Guess we'll stick with the private evaluation for now.
    Check with the other district!! The person you speak with there may have a very different outlook on how to handle his needs. My kids went to a private elementary school that is in a different district from the one where we live. When our friend's daughter needed an eval, the folks in our district and the folks in the district where the private school is, had VERY different interpretations of the test results. It's worth a phone call even if you decide not to pursue an eval.
     

    Cannot_Wait_4Disney

    Ok all you A cattle, get in ...
    Joined
    May 18, 2005
    I have written plenty of checks. Checks are not required to be written in cursive. I write all of mine in print.
    A lot of places you don't even have to print the check yourself any more. They insert it, everything except the signature is printed, and all you have to do is sign it. It sure helps move those that forget to fill out most of their check before hand through faster.
     

    LSUmiss

    DIS Veteran
    Joined
    Sep 8, 2014
    We have checked, unfortunately the only option for him is back to public. The other private schools in town (only 3) are either too expensive for us or have the same size classes as the public schools. The benefit of private for him is the small class size. This school currently has 10 kids in second grade, 4 kids in 4th, 6 in 5th, 2 in 6th,2 in 7th and none in 8th (they lose the middle school kids due to lack of sports teams, not quality). Put him in a room with too many other kids and he becomes a behavior problem.

    I don't know what to do. I wish kids came with an instruction manual. My gut tells me to keep him there for now, unless they refuse to let him go to third. Then we will have to re-evaluate.
    He can qualify for smaller class sizes in public school if he’s evaluated & qualifies for that under special education. It sounds like he might with that history of behavior issues. If he has a diagnosis of ADHD, he should definitely be able to qualify.
     

    GreatLakes

    DIS Veteran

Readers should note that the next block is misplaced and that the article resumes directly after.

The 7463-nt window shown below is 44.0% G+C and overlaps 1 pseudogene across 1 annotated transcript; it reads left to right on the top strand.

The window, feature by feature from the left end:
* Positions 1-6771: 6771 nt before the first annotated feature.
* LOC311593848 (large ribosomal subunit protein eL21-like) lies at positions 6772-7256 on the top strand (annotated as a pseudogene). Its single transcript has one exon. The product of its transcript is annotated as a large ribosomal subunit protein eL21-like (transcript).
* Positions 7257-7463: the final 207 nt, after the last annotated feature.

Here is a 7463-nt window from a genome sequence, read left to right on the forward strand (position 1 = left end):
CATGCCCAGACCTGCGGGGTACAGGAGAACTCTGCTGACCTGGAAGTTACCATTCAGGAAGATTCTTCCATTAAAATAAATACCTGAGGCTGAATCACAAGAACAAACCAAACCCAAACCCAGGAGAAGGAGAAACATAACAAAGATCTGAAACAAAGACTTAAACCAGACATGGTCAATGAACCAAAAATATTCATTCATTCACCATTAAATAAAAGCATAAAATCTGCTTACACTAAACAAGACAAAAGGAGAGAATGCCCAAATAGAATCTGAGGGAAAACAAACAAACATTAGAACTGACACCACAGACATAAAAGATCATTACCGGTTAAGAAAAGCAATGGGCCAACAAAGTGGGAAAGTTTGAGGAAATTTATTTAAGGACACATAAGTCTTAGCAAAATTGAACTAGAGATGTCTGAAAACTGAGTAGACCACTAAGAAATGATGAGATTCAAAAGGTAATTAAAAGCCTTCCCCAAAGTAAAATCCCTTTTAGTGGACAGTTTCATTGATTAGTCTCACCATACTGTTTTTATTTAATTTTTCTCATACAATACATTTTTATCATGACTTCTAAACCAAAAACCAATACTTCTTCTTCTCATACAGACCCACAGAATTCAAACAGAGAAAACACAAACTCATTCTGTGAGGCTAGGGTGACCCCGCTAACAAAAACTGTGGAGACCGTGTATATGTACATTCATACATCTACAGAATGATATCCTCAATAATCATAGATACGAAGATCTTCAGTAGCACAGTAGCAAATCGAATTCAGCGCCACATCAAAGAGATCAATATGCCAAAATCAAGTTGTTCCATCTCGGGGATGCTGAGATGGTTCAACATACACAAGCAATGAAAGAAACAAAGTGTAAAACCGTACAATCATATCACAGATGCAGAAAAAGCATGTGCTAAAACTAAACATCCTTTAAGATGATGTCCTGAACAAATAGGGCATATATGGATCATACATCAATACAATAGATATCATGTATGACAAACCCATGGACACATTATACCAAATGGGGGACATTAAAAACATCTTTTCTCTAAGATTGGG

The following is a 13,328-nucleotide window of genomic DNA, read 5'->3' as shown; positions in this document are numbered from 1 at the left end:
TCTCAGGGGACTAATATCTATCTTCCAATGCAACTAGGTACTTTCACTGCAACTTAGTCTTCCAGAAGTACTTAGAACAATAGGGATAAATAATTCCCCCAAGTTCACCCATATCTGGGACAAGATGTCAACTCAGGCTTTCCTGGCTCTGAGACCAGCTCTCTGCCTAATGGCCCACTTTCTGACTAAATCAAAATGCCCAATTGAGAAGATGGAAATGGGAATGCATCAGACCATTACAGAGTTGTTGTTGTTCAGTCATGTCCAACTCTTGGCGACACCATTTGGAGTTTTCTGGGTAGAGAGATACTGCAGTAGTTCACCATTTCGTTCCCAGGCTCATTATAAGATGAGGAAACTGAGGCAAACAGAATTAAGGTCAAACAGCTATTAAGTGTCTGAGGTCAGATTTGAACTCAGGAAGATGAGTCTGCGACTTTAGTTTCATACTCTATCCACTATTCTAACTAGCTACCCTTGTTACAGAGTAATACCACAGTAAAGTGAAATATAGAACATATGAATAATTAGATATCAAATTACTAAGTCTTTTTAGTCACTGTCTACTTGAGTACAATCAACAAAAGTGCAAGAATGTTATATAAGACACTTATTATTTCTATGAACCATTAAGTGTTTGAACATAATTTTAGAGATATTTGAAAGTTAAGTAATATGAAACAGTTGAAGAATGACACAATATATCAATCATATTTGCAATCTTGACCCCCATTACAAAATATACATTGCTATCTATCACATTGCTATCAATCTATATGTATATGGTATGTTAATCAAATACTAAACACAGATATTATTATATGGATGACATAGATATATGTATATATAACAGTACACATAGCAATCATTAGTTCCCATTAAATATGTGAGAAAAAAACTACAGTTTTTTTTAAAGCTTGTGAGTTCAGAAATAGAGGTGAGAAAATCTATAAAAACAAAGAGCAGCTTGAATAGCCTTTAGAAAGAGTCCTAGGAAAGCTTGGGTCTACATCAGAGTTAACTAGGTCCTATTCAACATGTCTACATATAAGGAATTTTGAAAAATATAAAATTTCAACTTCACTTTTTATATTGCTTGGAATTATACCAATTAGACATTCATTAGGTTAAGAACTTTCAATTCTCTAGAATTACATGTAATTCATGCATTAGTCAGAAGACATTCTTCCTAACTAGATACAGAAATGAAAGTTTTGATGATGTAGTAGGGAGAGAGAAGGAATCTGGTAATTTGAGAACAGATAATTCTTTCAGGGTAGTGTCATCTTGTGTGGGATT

Joined
    Aug 6, 2015
    OP, I find the lack of technology troubling. Being able to use technology to perform tasks is an important part of being prepared for the world. I could see not using it for everything or even as the primary tool but I think any good curriculum includes age appropriate technology being used in the classroom. YMMV.

    Those that say it is faster haven't thought it all the way through. Lifting the pen off the paper to move to the next letter doesn't take any more time than leaving the pen down. Your hand has to move anyway whether that transition is pen down or pen up. Further, the resistance of air to your movement is less than the resistance of paper to your pen. So it saves at best virtually nothing and at worst costs you. And for saving virtually nothing, the trade off is all those extra fancy loops cost a lot more time. It isn't faster at all That is a myth.
    I prefer to print but I can write the same paragraph in cursive much faster than I can print it, it isn't even close.
     

    LSUmiss

    DIS Veteran
    Joined
    Sep 8, 2014
    No, but I probably do need to do so. We may look into that this summer. We'll have to pay for it out of pocket, I'm not going to let the school system do it, they completely missed my older son, we had to go private to get his issues diagnosed (mildly autistic with processing issues). Plus, while our public schools are great, like most other schools they have limited resources and it's like pulling teeth to get any assistance for a child that isn't failing.
    Sometimes kids can have a diagnosis but that doesn’t mean they qualify under the special ed umbrella. In out state, mildly autistic would likely not qualify. So if we did an eval, it would come back that the kid did not meet the criteria for autism in this setting. It doesn’t mean that the child does not have a diagnosis of Autism. Also, in my state, an outside private eval doesn’t automatically qualify you for special ed in the public school system. The school system still needs to conduct their own eval. Just mentioning this in case you’re considering putting him back in public school. You may want to check how it works as far as private evals.
     

    LSUmiss

    DIS Veteran
    Joined
    Sep 8, 2014
    It is really SO SO hard....
    But, if this teacher and this school do not seem willing to bend on Cursive and some of these other issues, until you have a full and objective eval, that would be the deal breaker.